Healthier buildings, healthier people
The latest World Green Building Trend Report, which also surveyed South Africa, has found that these construction practices are on the rise worldwide because of significant operating cost savings and asset value increases from investment, both in new green buildings, but also in green retrofit projects. These two factors – savings and asset value increase – remained largely constant across countries and continents, so it’s become a global trend and unlikely to be reversed.
It’s thanks to local property developers like the Amdec Group, who build environmental considerations and sustainability into their projects from the outset, that South Africa is part of the universal movement towards greener building practices. The Amdec Group takes it a few steps further, by holding onto majority ownership and full management control of all its large-scale developments, including Melrose Arch in Johannesburg, so that there can be end-to-end control over implementing environmentally friendly, sustainable measures.
The drive towards healthier buildings and the health of the people live or work there is gaining momentum. This is linked to our greater understanding of the value of healthy living, the importance of a balanced lifestyle, and increased awareness of overall wellbeing.
When compared with other countries’ green building practices, South Africa stands out for two reasons – water and energy. The drought that ravaged the Western Cape and the load shedding that disrupted large swathes of Gauteng and other parts of the country, have focused the minds of property developers as much as ordinary South Africans, on the need to conserve these precious resources.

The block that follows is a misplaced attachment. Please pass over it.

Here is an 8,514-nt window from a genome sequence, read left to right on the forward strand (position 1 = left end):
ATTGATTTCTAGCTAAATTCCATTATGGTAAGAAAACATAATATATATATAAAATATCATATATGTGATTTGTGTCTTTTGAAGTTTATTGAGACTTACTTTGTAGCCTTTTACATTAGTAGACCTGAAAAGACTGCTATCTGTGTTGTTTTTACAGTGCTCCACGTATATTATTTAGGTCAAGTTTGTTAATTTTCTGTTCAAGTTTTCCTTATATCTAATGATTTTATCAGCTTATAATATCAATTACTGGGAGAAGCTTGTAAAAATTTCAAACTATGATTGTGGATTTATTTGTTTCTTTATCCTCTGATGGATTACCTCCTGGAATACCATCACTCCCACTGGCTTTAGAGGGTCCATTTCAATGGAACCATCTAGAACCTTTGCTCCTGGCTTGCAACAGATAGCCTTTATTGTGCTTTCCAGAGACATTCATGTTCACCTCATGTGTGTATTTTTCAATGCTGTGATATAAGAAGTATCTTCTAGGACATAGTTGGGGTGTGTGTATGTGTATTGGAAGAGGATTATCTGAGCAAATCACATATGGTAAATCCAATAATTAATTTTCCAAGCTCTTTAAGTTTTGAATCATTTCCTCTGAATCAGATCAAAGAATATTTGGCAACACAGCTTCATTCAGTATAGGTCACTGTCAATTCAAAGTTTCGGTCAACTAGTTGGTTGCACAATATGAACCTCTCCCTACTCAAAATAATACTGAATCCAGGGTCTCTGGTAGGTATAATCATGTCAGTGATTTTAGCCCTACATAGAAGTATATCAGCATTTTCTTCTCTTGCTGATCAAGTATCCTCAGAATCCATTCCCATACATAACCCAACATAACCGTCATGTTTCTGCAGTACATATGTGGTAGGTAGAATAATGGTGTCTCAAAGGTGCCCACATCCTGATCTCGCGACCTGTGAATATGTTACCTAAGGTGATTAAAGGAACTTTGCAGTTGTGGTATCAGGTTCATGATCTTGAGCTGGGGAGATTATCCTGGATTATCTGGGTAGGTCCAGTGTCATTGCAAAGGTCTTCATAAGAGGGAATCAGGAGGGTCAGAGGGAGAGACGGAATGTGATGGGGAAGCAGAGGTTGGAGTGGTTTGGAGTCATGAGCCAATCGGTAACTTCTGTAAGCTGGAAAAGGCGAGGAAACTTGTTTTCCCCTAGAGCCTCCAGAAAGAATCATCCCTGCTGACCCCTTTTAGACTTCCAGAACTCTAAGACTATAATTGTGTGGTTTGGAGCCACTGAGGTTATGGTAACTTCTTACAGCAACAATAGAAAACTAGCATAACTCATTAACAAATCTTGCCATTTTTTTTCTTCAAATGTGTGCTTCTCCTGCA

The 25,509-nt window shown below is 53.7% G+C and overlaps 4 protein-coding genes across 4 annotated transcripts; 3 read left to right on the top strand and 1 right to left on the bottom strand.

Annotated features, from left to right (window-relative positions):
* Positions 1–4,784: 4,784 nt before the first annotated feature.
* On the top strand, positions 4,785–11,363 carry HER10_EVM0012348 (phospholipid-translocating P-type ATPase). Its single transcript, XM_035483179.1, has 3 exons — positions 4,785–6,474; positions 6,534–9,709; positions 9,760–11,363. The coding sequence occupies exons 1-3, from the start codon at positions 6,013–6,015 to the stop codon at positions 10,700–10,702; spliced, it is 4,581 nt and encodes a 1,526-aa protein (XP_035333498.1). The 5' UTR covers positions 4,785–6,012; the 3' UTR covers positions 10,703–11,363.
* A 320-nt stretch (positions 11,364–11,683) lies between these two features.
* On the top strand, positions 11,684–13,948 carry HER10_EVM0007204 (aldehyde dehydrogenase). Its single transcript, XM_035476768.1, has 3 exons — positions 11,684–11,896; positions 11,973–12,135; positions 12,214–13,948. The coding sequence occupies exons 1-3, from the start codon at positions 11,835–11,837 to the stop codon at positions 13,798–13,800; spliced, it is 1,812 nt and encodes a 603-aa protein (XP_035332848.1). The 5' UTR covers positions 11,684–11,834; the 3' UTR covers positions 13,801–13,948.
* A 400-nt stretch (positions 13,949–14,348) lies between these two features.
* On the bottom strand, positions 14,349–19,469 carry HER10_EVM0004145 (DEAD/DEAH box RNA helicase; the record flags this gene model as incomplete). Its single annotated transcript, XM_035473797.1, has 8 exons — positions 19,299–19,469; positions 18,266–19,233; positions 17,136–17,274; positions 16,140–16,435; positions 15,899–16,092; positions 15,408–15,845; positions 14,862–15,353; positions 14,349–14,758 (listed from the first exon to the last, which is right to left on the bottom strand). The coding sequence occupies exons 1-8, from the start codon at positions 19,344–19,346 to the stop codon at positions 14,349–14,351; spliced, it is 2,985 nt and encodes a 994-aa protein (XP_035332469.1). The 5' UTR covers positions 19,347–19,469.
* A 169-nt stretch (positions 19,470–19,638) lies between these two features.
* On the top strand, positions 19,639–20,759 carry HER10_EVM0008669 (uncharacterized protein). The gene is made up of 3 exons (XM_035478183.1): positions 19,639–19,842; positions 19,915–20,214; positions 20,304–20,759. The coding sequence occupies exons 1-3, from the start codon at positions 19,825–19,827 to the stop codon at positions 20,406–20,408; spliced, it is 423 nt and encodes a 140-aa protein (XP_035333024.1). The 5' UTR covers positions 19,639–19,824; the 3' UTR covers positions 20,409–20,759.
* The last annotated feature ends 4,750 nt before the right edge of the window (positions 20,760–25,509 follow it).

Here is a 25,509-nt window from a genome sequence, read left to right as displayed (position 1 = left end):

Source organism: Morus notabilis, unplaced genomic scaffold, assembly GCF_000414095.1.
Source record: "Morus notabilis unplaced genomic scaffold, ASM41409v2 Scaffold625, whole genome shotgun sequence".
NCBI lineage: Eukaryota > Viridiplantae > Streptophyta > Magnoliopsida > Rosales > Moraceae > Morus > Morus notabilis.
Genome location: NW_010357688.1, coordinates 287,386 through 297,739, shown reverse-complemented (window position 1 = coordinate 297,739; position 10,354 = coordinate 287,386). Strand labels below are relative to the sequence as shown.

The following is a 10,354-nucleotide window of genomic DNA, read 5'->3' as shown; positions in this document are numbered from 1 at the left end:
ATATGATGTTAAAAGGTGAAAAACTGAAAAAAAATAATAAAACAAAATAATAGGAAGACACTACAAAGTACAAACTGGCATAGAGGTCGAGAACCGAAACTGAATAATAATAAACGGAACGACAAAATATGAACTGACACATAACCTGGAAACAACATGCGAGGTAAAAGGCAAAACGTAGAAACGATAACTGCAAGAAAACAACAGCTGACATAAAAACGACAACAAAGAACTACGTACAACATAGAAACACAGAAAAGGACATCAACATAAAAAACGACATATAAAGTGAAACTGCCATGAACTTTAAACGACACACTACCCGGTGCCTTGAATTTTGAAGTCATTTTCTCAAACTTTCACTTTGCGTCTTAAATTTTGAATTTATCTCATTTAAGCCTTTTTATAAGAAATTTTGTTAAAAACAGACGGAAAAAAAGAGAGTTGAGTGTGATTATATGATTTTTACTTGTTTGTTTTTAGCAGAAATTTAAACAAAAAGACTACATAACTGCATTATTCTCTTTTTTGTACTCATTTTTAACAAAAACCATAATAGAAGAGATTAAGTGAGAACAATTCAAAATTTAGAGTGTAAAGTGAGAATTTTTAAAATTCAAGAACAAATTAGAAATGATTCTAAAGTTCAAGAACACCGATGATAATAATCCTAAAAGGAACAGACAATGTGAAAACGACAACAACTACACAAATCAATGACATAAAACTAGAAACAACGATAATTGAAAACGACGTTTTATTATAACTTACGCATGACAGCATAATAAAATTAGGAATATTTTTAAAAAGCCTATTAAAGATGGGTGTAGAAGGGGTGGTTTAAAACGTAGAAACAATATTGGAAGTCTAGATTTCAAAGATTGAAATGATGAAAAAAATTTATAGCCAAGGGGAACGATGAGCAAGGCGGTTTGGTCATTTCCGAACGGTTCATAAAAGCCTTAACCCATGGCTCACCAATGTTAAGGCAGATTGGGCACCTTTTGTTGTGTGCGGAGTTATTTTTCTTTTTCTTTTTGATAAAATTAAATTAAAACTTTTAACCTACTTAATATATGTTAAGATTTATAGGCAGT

Over the 30 years of its existence, the Amdec Group has worked hard at making its buildings and developments sustainable and they operate all their properties with eco-friendly innovation always top of mind. They’ve also brought this philosophy to their latest project, the One on Whiteley apartment complex at Melrose Arch.
Energy-efficient LED lighting has been used extensively in conjunction with natural light. Motion-sensor lights lighten the load on the energy grid and backup power negates the effects of outages. Rainwater harvesting and underground storage tanks take care of water supply in the event of municipal services not being fully functional. A lot of work has also gone into establishing a sophisticated waste-management collection and sorting system on-site. Up to 43% of it is recycling and much of it is converted to gas.
The health of people is very much integrated. At Melrose Arch, the built and natural environments co-exist comfortably. Hundreds of trees are scattered around the precinct and inviting open-air spaces encourage those passing through here to pause and take a breath.
There are challenges to building green, chief among them perceived setup costs, but as the Amdec Group has shown, if plans are in place from the earliest phases of a project, there’s no reason why green innovation cannot be carried through the entire lifespan of a development. This also goes for building management once a property is occupied.
The bottom line is that it’s worth building green for social, economic and environmental reasons because it really is as simple as healthier buildings housing healthier people.